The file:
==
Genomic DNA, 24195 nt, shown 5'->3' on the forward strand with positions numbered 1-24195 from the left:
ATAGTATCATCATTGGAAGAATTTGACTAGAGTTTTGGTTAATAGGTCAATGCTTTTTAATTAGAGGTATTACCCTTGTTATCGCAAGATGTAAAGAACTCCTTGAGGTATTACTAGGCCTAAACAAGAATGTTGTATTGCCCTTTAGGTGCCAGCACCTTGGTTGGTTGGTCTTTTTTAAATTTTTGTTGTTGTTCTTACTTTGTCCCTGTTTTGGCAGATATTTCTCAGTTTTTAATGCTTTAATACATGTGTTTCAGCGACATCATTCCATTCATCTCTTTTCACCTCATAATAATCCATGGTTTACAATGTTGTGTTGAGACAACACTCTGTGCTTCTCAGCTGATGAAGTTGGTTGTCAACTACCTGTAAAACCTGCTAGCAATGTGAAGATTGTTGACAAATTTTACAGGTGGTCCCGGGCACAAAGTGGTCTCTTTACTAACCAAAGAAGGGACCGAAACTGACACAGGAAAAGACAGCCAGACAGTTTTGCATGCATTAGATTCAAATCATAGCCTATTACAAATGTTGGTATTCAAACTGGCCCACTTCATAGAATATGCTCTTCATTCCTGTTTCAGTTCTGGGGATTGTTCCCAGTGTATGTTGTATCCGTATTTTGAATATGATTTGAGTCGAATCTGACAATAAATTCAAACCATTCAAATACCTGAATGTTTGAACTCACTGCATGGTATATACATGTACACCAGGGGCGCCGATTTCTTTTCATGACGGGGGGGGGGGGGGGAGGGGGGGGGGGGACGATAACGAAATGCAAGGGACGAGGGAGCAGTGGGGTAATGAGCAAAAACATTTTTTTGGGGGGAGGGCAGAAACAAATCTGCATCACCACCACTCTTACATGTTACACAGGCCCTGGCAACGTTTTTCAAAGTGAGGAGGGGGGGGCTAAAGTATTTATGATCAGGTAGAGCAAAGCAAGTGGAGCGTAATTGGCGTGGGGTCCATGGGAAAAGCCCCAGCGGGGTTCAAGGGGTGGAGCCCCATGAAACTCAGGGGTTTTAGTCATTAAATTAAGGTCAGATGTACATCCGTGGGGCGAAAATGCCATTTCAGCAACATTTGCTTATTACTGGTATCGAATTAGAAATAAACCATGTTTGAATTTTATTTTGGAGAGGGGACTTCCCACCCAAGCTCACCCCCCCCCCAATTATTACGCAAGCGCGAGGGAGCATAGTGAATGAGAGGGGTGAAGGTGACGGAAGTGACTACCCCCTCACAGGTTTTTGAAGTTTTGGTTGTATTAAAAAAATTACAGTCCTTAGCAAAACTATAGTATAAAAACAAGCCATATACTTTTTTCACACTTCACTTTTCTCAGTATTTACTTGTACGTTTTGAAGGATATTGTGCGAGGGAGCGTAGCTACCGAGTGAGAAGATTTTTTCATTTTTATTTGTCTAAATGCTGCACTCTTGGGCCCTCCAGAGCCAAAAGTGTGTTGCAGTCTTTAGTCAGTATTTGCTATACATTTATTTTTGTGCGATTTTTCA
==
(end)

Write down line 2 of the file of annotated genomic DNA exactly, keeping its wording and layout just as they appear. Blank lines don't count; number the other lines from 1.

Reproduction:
ATAGTATCATCATTGGAAGAATTTGACTAGAGTTTTGGTTAATAGGTCAATGCTTTTTAATTAGAGGTATTACCCTTGTTATCGCAAGATGTAAAGAACTCCTTGAGGTATTACTAGGCCTAAACAAGAATGTTGTATTGCCCTTTAGGTGCCAGCACCTTGGTTGGTTGGTCTTTTTTAAATTTTTGTTGTTGTTCTTACTTTGTCCCTGTTTTGGCAGATATTTCTCAGTTTTTAATGCTTTAATACATGTGTTTCAGCGACATCATTCCATTCATCTCTTTTCACCTCATAATAATCCATGGTTTACAATGTTGTGTTGAGACAACACTCTGTGCTTCTCAGCTGATGAAGTTGGTTGTCAACTACCTGTAAAACCTGCTAGCAATGTGAAGATTGTTGACAAATTTTACAGGTGGTCCCGGGCACAAAGTGGTCTCTTTACTAACCAAAGAAGGGACCGAAACTGACACAGGAAAAGACAGCCAGACAGTTTTGCATGCATTAGATTCAAATCATAGCCTATTACAAATGTTGGTATTCAAACTGGCCCACTTCATAGAATATGCTCTTCATTCCTGTTTCAGTTCTGGGGATTGTTCCCAGTGTATGTTGTATCCGTATTTTGAATATGATTTGAGTCGAATCTGACAATAAATTCAAACCATTCAAATACCTGAATGTTTGAACTCACTGCATGGTATATACATGTACACCAGGGGCGCCGATTTCTTTTCATGACGGGGGGGGGGGGGGGAGGGGGGGGGGGGACGATAACGAAATGCAAGGGACGAGGGAGCAGTGGGGTAATGAGCAAAAACATTTTTTTGGGGGGAGGGCAGAAACAAATCTGCATCACCACCACTCTTACATGTTACACAGGCCCTGGCAACGTTTTTCAAAGTGAGGAGGGGGGGGCTAAAGTATTTATGATCAGGTAGAGCAAAGCAAGTGGAGCGTAATTGGCGTGGGGTCCATGGGAAAAGCCCCAGCGGGGTTCAAGGGGTGGAGCCCCATGAAACTCAGGGGTTTTAGTCATTAAATTAAGGTCAGATGTACATCCGTGGGGCGAAAATGCCATTTCAGCAACATTTGCTTATTACTGGTATCGAATTAGAAATAAACCATGTTTGAATTTTATTTTGGAGAGGGGACTTCCCACCCAAGCTCACCCCCCCCCCAATTATTACGCAAGCGCGAGGGAGCATAGTGAATGAGAGGGGTGAAGGTGACGGAAGTGACTACCCCCTCACAGGTTTTTGAAGTTTTGGTTGTATTAAAAAAATTACAGTCCTTAGCAAAACTATAGTATAAAAACAAGCCATATACTTTTTTCACACTTCACTTTTCTCAGTATTTACTTGTACGTTTTGAAGGATATTGTGCGAGGGAGCGTAGCTACCGAGTGAGAAGATTTTTTCATTTTTATTTGTCTAAATGCTGCACTCTTGGGCCCTCCAGAGCCAAAAGTGTGTTGCAGTCTTTAGTCAGTATTTGCTATACATTTATTTTTGTGCGATTTTTCA